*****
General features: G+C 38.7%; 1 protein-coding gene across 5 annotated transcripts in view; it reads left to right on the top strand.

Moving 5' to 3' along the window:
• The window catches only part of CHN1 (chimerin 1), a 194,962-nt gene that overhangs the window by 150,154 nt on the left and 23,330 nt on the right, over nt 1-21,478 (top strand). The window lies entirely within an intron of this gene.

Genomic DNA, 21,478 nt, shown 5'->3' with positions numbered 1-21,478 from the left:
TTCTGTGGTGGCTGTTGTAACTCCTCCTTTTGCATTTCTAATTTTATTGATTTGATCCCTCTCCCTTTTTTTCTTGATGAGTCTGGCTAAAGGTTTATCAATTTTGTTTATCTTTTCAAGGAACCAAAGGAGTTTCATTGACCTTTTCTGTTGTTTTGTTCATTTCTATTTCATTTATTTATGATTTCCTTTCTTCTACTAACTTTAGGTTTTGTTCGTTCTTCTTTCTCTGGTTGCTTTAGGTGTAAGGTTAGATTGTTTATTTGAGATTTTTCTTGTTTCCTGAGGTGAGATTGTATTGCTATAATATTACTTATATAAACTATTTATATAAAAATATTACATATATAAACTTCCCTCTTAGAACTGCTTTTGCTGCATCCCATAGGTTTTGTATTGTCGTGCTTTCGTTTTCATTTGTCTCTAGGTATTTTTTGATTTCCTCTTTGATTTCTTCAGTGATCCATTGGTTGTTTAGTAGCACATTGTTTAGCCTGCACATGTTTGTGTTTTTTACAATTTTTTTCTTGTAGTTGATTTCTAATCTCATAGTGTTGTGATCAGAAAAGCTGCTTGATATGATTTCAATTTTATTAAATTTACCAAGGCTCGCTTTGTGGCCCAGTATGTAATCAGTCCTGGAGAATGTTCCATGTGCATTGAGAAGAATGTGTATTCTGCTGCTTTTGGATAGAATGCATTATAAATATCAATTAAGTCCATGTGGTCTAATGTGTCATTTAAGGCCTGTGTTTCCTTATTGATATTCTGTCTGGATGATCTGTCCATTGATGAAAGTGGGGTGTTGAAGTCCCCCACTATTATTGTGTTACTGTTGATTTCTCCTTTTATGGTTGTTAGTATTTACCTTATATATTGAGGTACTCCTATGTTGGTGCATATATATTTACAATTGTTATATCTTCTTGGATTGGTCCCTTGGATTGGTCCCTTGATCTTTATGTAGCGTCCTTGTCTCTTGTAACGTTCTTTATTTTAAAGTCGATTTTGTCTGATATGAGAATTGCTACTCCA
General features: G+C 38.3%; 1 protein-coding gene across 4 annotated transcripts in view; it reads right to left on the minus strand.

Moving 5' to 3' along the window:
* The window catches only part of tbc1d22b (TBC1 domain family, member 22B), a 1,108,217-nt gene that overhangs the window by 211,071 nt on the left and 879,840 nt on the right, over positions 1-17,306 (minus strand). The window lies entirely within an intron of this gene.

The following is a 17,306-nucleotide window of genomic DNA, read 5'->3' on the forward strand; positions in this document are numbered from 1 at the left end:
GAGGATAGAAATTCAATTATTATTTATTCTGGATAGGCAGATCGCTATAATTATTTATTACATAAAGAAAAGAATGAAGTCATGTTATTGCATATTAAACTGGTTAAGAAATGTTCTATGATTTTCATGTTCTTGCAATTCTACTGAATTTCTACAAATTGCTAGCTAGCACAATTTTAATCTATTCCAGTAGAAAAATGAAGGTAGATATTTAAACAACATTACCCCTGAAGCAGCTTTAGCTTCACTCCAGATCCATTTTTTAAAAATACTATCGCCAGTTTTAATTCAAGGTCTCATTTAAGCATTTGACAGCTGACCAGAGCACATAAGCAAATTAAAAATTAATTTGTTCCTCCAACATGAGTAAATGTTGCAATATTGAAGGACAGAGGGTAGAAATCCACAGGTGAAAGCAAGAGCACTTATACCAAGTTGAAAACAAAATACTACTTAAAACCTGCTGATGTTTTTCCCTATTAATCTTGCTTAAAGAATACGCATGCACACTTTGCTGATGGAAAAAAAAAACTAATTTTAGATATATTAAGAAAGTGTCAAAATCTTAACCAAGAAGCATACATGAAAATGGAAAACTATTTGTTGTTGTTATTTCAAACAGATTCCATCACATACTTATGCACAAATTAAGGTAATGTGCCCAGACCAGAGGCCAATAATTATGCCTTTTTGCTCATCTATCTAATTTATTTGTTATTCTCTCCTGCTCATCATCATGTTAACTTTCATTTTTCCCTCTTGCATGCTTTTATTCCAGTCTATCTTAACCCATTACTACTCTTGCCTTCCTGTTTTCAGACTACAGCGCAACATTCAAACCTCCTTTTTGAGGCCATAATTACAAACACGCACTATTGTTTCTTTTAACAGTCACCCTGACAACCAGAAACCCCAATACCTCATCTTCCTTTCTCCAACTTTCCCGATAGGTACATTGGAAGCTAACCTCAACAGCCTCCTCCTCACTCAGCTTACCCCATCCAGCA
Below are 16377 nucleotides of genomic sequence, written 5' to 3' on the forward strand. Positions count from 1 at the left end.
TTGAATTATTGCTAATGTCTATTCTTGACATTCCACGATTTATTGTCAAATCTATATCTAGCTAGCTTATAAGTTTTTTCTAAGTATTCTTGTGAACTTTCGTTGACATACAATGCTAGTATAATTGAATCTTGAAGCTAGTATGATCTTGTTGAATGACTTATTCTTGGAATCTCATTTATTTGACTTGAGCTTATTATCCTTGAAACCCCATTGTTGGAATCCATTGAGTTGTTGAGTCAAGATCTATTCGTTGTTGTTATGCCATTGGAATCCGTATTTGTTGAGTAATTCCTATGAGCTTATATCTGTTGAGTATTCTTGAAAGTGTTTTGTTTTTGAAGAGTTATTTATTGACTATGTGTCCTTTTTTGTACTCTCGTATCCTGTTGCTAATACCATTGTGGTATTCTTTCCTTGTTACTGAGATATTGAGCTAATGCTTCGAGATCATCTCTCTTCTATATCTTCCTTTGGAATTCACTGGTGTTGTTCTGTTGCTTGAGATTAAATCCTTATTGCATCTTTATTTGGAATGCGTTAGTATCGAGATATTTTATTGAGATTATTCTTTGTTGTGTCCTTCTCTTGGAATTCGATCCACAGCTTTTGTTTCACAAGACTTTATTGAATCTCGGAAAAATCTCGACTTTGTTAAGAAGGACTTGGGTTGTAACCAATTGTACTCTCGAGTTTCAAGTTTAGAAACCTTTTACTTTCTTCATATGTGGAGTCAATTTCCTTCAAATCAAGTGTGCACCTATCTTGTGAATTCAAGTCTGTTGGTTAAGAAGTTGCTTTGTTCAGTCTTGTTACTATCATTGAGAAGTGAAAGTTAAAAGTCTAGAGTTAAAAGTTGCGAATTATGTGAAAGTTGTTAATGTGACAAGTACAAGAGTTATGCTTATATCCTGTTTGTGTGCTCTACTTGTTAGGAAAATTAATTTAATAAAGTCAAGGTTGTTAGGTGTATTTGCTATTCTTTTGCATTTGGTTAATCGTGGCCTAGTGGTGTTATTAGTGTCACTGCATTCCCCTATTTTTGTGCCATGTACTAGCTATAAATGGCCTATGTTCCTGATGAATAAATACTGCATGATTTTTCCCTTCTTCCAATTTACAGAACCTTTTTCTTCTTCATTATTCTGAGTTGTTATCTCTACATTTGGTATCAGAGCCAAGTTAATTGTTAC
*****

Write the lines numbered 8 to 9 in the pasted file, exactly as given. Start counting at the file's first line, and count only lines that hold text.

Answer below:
* The window catches only part of tbc1d22b (TBC1 domain family, member 22B), a 1,108,217-nt gene that overhangs the window by 211,071 nt on the left and 879,840 nt on the right, over positions 1-17,306 (minus strand). The window lies entirely within an intron of this gene.

The following is a 17,306-nucleotide window of genomic DNA, read 5'->3' on the forward strand; positions in this document are numbered from 1 at the left end: